Healthcare automation service Olive AI is reportedly planning for the sell-off of its utilisation management service line.
Utilisation Management is the company’s prior customer-facing authorisation system with solutions that accelerate the manual operations in GreenLight laser treatment.
The divestiture is part of this Columbus-based tech unicorn’s effort to centre its focus on administrative automation for healthcare, according to THE BUSINESS JOURNALS.
“Earlier this month, [CEO Sean Lane] announced that Olive would no longer be offering UM solutions to allow the company to strengthen its core area of focus, building automation and intelligence technology for health systems that make their revenue cycle operate more effectively and efficiently,” according to a spokesperson from Olive AI.
Why Divest Now??
Sean Lane, co-founder and CEO of Olive AI, blamed tough economic headwinds for the divestiture. The CEO also mentioned that the Columbus health IT business made mistakes when it was in high-growth mode.
In an all-staff memo published on February 09, 2023, the CEO shed light on the substantial and unexpected shortfall in the capital plan now facing the company, two years after it brought in around USD 400M to turbocharge the growth of ‘humanised’ AI for healthcare.
“In our current position, we cannot make the necessary investments to be successful in transforming both Autonomous Revenue Cycle and Utilisation Management journeys for our customers,” Lane said in the memo. “We must prioritise and direct our critical resources toward Olive’s established strengths.”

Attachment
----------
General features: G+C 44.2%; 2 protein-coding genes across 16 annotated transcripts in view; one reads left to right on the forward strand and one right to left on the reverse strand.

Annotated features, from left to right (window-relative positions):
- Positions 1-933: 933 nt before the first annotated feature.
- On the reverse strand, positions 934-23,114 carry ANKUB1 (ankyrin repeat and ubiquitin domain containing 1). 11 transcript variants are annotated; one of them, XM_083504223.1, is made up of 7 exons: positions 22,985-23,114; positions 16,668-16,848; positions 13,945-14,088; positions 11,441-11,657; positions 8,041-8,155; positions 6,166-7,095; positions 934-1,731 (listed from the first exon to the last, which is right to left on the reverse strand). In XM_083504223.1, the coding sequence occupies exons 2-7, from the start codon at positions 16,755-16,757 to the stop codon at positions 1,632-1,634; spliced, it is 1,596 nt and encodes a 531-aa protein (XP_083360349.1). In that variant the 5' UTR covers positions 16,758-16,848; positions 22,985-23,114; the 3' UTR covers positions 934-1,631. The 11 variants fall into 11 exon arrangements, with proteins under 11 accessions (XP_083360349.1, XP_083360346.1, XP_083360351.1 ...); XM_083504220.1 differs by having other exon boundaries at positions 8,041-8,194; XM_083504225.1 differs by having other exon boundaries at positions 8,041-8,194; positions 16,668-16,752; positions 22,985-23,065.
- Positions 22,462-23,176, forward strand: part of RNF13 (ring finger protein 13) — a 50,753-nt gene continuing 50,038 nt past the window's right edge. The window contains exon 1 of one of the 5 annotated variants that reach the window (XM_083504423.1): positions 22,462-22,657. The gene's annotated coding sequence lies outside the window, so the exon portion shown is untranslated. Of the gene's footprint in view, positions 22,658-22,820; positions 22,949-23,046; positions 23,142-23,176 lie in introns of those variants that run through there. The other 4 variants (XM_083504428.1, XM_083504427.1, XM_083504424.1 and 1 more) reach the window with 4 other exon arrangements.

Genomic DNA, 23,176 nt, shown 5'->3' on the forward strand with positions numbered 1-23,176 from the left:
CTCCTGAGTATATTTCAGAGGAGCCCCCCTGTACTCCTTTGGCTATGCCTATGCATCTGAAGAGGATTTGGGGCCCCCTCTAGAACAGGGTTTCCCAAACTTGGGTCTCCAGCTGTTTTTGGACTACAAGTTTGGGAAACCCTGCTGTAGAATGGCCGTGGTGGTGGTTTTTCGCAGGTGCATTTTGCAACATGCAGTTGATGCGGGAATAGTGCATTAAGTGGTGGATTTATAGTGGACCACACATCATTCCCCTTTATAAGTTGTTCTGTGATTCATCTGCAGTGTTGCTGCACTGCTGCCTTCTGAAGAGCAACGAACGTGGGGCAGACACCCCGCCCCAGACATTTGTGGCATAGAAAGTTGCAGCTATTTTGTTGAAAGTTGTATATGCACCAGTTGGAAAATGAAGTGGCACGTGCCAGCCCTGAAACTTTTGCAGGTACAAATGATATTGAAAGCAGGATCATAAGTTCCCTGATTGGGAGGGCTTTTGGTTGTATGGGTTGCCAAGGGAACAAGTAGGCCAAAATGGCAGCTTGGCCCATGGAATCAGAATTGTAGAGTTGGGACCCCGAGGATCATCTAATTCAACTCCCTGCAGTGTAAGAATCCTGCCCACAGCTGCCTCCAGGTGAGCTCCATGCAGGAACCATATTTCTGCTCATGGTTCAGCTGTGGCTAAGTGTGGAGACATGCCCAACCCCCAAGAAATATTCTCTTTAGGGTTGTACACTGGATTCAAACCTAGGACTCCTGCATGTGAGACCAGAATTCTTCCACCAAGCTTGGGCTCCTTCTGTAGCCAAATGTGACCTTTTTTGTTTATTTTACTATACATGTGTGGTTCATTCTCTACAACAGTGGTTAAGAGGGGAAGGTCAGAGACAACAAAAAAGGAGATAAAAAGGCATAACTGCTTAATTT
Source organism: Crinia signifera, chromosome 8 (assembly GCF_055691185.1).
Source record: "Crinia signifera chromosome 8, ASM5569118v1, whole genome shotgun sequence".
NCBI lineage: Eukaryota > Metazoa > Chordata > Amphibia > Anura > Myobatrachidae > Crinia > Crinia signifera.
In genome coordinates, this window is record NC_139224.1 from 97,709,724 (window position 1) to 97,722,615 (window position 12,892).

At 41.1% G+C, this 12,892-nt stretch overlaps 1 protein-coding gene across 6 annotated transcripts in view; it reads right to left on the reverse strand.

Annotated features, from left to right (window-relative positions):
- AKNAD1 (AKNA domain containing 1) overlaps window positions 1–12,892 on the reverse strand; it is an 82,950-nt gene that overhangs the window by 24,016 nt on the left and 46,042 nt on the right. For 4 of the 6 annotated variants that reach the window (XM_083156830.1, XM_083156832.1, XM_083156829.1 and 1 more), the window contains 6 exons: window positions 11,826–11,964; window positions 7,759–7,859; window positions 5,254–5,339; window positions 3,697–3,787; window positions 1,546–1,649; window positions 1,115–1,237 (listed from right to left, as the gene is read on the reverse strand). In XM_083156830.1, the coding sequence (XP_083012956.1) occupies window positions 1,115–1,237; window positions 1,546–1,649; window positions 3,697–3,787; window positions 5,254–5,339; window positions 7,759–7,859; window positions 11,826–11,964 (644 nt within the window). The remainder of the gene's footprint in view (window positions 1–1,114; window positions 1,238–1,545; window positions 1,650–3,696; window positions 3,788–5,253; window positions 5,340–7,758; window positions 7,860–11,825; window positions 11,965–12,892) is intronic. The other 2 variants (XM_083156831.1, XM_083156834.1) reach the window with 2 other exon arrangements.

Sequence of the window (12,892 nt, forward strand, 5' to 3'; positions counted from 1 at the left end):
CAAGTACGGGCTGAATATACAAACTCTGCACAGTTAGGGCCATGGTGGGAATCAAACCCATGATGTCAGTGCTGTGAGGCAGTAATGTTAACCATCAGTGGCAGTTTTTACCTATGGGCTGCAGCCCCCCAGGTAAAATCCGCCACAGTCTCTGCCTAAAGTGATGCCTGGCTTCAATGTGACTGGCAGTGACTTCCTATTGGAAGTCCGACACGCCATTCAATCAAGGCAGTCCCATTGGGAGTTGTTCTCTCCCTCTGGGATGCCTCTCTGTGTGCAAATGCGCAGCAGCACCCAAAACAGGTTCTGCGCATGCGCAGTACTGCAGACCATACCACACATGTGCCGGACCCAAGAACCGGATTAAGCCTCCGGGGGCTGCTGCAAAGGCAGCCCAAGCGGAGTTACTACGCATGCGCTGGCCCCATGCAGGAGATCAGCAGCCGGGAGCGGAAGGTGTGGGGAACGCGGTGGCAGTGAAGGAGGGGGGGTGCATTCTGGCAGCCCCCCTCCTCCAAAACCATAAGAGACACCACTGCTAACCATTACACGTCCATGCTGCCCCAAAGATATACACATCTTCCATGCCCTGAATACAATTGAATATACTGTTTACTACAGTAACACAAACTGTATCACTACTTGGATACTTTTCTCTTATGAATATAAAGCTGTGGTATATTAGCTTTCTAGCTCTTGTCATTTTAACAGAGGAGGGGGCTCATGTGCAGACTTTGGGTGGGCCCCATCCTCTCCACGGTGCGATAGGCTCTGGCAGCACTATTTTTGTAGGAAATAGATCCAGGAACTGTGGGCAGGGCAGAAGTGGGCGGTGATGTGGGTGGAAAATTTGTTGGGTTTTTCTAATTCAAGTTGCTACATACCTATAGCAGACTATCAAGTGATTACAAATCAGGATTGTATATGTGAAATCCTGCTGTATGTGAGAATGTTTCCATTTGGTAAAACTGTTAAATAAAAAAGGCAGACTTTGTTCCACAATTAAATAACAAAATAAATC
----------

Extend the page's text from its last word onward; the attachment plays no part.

“This means a return to our core area of focus: building automation and intelligence technology for health systems that make their revenue cycle operate more effectively and efficiently.”
Consequences of the Carve-out Transaction on Employees
According to the memo, Olive AI Inc. is set to lay off 215 employees as it seeks to eke out growth by cutting costs and shifting the focus to its core product lines. The recent reduction in staff comprises around 35% of its workforce, leaving approximately 630 staffers.
This declaration of workforce reduction came on Thursday, February 2, 2022. In July 2022, the company cut around 450 staff who accounted for 31% of the total workforce.
However, the Columbus company refused to provide any further details on the specifics of the equity carve-out—such as the approximate time and size of the division, prospective buyers, etc.
According to the notice filed with the Ohio Department of Job and Family Services, in order to notify receivers of the upcoming cut in workforce, the layoff would involve a total of 209 positions, including an EVP (executive vice president) and some senior staff.
“I know this is not easy news to hear,” Lane stated. “I regret that we are in this position, and I apologise for the impact it will have on the lives of our team members. I’d like to express my gratitude for everything you’ve done to make an impact in healthcare.”
The company is committed to keeping the customers and the remaining staffer updated on the details of the transaction as it takes shape.
In October 2022, Olive divested its population health and $340B product lines to sister company Rotera, as two of its customers had ceased doing business with Olive.
Overcoming Divestiture Challenges
Irrespective of the size of the division, carving out the equity of a company is a complex task that requires an effort in coordination to be successful.
For companies looking to ensure a seamless divestiture with minimum business disruption, investing in a high-end carve-out service like Fission Consulting is a sensible decision.
A class-leading service helps clients evade uncertainty while also accelerating the timeline.
The CEO of Olive AI hopes the divestiture would help the company defy the current economic downturn by enabling the employees to focus more on strengthening Olive’s core services and product lines.